Government and Policy

Urban-rural income gap widest since reform

By FU JING (China Daily)
Updated: 2010-03-02 07:19
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Urban-rural income gap widest since reform

Experts warn disparity will continue to expand if govt fails to act soon

BEIJING: China recorded its widest rural-urban income gap last year since the country launched its reform and opening-up policy in 1978.

Think tank researchers warned the gap will continue to widen in the coming years if effective measures to narrow the difference are not implemented soon.

The urban per capita net income stood at 17,175 yuan ($2,525) last year, in contrast to 5,153 yuan in the countryside, with the urban-to-rural income ratio being 3.33:1, according to the latest figures from the National Bureau of Statistics.

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The Ministry of Agriculture had earlier said that the ratio in 2007 was 3.32:1, which narrowed by to 3.31:1 in 2008.

Although there has yet to be an official announcement, China Daily's calculations reveal 2009 saw China's widest urban-rural income gap in the past 32 years.

"I am afraid the (urban-rural) income gap will continue to expand as the country focuses its efforts on urban sprawl, rather than rural development," Song Hongyuan, director of the Research Center for the Rural Economy in the Ministry of Agriculture, told China Daily.

Several think tank organizations have raised similar warnings ahead of the upcoming annual sessions of top legislators and political advisors, which open Wednesday and Friday respectively, expecting the income disparity issue to top the discussion agenda.

Song Xiaowu, president of the China Society of Economic Reform, said the widening urban-rural income gap has partly resulted in China's increasingly "appalling income disparity between the haves and have-nots".

Song's organization has already organized a high-level forum and the input and proposals from experts will be submitted to the leadership for review.

Urban-rural income gap widest since reform

According to Song, the wealth gap is due to low salaries for employees and migrants in many companies, as well as rapidly growing profits for the management of State-owned enterprises, real estate developers and some private companies.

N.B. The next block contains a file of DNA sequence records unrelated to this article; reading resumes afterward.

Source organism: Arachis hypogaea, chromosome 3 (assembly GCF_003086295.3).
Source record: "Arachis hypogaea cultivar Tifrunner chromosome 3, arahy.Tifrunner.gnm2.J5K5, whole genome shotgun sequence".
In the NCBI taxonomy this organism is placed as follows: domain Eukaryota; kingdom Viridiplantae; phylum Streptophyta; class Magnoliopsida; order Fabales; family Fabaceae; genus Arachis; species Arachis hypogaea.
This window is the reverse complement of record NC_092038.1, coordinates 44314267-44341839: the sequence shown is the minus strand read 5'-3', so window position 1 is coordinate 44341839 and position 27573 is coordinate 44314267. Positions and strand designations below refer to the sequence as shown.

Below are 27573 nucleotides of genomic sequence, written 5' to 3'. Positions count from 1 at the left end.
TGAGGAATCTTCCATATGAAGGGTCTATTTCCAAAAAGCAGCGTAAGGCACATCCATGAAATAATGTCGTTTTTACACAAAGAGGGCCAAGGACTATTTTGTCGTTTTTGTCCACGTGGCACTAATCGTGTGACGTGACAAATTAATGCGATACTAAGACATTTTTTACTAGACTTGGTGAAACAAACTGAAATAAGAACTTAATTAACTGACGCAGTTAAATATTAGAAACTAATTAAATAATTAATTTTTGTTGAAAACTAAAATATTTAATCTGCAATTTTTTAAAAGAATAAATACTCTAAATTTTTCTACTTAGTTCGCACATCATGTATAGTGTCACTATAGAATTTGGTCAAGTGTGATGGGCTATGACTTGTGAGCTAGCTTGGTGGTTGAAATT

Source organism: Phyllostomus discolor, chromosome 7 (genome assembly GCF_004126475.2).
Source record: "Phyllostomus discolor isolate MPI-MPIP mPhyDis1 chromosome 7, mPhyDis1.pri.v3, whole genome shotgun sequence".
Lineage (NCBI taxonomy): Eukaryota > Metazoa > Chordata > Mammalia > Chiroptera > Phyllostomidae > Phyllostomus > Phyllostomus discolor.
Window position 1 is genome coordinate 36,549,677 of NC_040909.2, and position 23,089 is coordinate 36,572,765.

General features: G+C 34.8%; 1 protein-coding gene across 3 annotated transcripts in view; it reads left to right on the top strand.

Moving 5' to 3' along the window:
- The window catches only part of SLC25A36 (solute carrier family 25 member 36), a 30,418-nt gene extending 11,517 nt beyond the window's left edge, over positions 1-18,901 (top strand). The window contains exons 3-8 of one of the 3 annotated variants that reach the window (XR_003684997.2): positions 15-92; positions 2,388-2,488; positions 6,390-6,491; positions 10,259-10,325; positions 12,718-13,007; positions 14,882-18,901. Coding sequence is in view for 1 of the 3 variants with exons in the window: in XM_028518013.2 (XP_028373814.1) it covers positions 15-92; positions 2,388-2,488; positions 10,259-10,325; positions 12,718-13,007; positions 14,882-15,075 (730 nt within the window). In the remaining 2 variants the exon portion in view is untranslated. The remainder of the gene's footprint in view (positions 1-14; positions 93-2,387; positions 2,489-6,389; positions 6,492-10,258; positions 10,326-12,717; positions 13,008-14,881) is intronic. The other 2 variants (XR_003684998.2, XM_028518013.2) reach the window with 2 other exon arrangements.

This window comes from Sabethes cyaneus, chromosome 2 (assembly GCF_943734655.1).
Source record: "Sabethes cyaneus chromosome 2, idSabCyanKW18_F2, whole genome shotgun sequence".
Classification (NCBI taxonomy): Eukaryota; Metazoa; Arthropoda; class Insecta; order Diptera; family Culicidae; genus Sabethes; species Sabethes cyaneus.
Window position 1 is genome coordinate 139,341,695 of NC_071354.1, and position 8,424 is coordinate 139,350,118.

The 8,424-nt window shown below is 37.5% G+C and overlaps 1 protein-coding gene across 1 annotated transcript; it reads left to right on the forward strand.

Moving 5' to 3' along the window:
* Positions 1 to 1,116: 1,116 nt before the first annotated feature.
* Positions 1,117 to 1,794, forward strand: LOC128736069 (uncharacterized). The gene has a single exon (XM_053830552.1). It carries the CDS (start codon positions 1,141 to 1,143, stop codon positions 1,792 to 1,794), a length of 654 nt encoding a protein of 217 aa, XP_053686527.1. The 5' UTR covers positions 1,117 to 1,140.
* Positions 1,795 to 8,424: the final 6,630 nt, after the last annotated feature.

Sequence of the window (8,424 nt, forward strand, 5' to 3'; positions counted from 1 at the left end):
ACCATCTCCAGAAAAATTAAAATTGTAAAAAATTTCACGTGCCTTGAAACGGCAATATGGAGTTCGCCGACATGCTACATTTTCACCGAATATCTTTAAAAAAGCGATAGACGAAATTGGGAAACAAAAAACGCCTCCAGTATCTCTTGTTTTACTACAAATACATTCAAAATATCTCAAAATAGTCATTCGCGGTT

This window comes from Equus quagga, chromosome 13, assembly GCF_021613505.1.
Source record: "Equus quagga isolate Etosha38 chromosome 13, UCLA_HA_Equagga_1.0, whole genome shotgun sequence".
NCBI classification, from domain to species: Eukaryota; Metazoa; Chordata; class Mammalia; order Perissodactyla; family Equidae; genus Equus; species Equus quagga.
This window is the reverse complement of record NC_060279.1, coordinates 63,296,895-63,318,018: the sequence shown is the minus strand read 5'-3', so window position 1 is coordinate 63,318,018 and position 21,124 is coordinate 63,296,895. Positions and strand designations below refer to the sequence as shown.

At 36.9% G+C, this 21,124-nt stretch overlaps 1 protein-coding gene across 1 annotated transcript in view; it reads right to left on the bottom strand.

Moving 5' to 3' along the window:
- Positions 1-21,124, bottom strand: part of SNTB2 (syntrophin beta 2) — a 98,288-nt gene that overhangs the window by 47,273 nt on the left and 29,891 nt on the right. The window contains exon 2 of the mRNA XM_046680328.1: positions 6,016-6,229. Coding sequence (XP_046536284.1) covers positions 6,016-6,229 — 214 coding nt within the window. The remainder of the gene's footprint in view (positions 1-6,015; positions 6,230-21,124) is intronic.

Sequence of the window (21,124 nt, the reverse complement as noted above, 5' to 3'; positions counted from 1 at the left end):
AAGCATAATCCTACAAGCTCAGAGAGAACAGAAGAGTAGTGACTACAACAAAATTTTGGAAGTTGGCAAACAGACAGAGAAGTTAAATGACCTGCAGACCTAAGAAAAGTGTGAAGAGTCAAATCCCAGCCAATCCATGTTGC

Zhang Dongsheng, director of the Income Distribution Department of the National Development and Reform Commission, admitted that the government "has said more than it has done" to bridge the income gap.

"We (the government) didn't think comprehensively on how to address the income disparity issue," said Zhang. "However, social equality and equal human development are the essence of our society, which is becoming richer than ever before."

Chi Fulin, president of the Hainan-based China Institute for Reform and Development, urged the government to unveil an overall program to double people's income within five years. He said that in the post-crisis era, China must primarily resort to domestic consumption, instead of investment and foreign trade to keep its economy on the fast track.

"To boost domestic consumption, I am urgently expecting the government to announce a program to double people's per capita income in five years," said Chi, who is a member of the National Committee of Chinese People's Political Consultative Conference (CPPCC). He will submit the proposal to the annual session this week.

As China is set to draft its 12th Five-Year Plan (2011-15) this year, the country "should take the opportunity and list the double-income target as a national goal", Chi said.